I think American Buddhists are missing in action. I think they really are. At least in one particular.

They are missing in action in relation to an almost overwhelming contradiction with their teaching that exists in common public culture today.

I am talking about the notion of “narrative”.

clarence_carter-patches_s_1“Narrative” is the word for a “story” — the usual term for it in mindfulness therapy — that collects the different realities in your life into one basket. Story, or narrative, is an attempt to understand as a single whole the different experiences you have in life. It is almost invariably imposed, or deduced, rather than discovered, and induced. According to many today, your life has to have a narrative (i.e., imposed upon it by your mind, or by someone else’s mind) in order for it to have meaning. You almost become one with your narrative.

Buddhism teaches something different. It teaches that the narratives or stories you employ to categorize your experience are arbitrary, or “arbitrary conceptions”, which the mind has forced on the facts in order to assign a unity, or appearance of unity, to them. But, said the Teacher, narratives are only partially true, at best. This is because reality of life is so various and so dependent on perception that no one “field theory” is sufficient to explain it, let alone explain it to yourself.

I wish that Buddhists, who are pretty popular in a lot of circles by comparison with Christians, of whom I am one, would “come out” on this subject. Recently, I asked a Buddhist teacher whom I admire, “Why doesn’t anyone from your community ever challenge the prevailing ‘narrative’ about narratives? You disappoint me.” The teacher hung his head, literally. “I know, I know,” he said. “We just don’t want to go there, at least in a public way.”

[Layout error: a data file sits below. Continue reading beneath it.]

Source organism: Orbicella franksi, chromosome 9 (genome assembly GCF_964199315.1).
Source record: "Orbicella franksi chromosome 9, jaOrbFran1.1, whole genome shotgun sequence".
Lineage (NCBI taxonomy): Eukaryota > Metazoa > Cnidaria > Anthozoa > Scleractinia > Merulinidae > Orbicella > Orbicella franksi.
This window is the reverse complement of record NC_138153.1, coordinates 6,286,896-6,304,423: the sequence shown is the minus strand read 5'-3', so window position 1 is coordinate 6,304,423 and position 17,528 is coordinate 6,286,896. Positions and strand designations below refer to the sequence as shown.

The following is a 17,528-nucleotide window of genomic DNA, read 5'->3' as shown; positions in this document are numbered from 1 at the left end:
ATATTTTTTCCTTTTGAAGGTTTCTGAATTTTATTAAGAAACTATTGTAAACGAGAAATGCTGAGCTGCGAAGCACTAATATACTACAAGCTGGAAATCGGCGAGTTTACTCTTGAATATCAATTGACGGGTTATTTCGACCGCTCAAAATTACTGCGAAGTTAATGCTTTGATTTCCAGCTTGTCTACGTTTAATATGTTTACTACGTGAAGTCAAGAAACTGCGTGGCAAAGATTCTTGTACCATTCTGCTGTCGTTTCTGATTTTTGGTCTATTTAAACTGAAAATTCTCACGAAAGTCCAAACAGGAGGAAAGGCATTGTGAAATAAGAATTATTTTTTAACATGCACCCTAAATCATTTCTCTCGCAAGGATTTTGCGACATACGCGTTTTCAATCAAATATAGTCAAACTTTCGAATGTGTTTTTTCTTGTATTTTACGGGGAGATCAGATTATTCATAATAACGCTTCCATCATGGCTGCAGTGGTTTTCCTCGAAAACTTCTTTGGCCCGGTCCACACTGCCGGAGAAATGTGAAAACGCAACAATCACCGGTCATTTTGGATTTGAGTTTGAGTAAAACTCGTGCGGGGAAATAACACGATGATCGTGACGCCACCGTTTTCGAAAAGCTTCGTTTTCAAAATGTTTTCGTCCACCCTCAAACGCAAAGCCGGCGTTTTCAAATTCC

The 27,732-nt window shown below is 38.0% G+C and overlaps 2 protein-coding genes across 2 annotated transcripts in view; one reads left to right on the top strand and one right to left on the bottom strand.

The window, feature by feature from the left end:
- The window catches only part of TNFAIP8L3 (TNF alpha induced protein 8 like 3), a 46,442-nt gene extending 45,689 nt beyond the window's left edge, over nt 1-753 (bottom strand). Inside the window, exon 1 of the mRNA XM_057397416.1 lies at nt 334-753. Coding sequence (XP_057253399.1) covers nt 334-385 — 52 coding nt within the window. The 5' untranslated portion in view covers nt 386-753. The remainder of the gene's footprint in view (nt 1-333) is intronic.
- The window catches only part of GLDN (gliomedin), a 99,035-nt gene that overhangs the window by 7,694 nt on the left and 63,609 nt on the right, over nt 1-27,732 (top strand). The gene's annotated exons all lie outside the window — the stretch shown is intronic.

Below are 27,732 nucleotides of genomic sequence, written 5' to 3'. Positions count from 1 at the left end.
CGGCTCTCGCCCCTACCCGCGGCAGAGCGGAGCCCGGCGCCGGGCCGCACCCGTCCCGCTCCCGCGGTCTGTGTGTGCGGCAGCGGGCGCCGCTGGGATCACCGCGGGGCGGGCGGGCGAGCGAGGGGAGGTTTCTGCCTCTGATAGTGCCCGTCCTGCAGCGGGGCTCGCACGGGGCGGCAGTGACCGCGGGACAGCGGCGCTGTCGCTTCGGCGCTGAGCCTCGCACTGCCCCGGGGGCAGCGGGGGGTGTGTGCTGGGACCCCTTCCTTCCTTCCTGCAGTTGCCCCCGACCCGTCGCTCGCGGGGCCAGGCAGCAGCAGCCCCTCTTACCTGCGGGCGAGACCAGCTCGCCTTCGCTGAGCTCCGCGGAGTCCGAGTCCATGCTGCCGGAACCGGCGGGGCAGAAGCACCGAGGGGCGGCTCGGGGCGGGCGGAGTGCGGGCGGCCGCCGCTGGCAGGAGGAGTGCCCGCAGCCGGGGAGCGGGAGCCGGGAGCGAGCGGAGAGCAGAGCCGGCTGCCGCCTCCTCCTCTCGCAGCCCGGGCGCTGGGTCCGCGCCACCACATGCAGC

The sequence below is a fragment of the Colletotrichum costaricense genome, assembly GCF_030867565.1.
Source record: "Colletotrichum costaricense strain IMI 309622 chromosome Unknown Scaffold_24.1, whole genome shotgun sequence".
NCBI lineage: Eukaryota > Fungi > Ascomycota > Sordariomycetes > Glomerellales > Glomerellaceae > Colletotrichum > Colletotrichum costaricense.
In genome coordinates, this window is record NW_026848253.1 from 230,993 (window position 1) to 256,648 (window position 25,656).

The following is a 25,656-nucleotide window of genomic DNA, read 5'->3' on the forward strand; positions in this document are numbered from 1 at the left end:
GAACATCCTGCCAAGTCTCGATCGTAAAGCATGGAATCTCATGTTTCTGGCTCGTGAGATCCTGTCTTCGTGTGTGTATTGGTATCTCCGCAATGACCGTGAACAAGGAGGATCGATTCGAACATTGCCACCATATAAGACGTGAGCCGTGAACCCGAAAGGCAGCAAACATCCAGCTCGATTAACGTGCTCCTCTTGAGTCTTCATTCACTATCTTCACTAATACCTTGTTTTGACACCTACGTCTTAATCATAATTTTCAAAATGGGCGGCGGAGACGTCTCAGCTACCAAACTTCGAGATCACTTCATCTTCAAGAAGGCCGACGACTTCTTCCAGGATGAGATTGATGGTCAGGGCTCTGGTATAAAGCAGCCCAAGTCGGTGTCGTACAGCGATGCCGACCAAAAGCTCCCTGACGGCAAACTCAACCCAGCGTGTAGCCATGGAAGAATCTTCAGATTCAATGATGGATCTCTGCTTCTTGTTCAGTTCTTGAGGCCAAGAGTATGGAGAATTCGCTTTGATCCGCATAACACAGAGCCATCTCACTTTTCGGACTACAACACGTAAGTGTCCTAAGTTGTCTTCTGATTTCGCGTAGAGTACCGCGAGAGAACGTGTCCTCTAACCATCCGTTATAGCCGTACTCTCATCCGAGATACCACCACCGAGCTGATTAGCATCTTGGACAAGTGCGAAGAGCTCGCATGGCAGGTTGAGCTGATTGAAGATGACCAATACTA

This cast draws on two R & B ‘Soul’ ballads that, were they recorded today, would probably invoke a “narrative” to explain the voice — and problem — of the singer. But they weren’t recorded today. They understand the suffering they relate, and the deliverance from that suffering which both songs celebrate, in a different way.


EPISODE 224: Robert Nathan

I want to introduce Robert Nathan to you. Robert Nathan was born in 1894 and died in 1985. He was the author of many novels, almost all of them bittersweet yet delightful tales of romantic love and its progress with everyday people. Several of them, including The Bishop’s Wife and Portrait of Jennie, are fantasies — or rather, romances with a strong element of fantasy. Moreover, several of them were made into Hollywood movies — right up to 2006.

Why I present Robert Nathan to you is because he is after the one thing needful — ‘What is Love?’ (Foreigner). But he is also after God. God comes into almost all Nathan’s stories, directly and with a deep and loyal openness. Robert Nathan was a believer, but neither — tho’ he was Jewish by birth — a practicing Jew nor a practicing Christian. But also sort of both! Today he would be considered almost overly assimilated, as he seems to move effortlessly between a Christian thought-world and a Jewish-one. But above all a Love Story (1970) thought-world!

Read Robert Nathan! See Portrait of Jennie (1948)! He is a lovely pleasure, not a guilty one, for your ‘Wonder Years’, for your Twilight Time, and for your Sunset Years. He’s really for everybody, in every year. HUGS.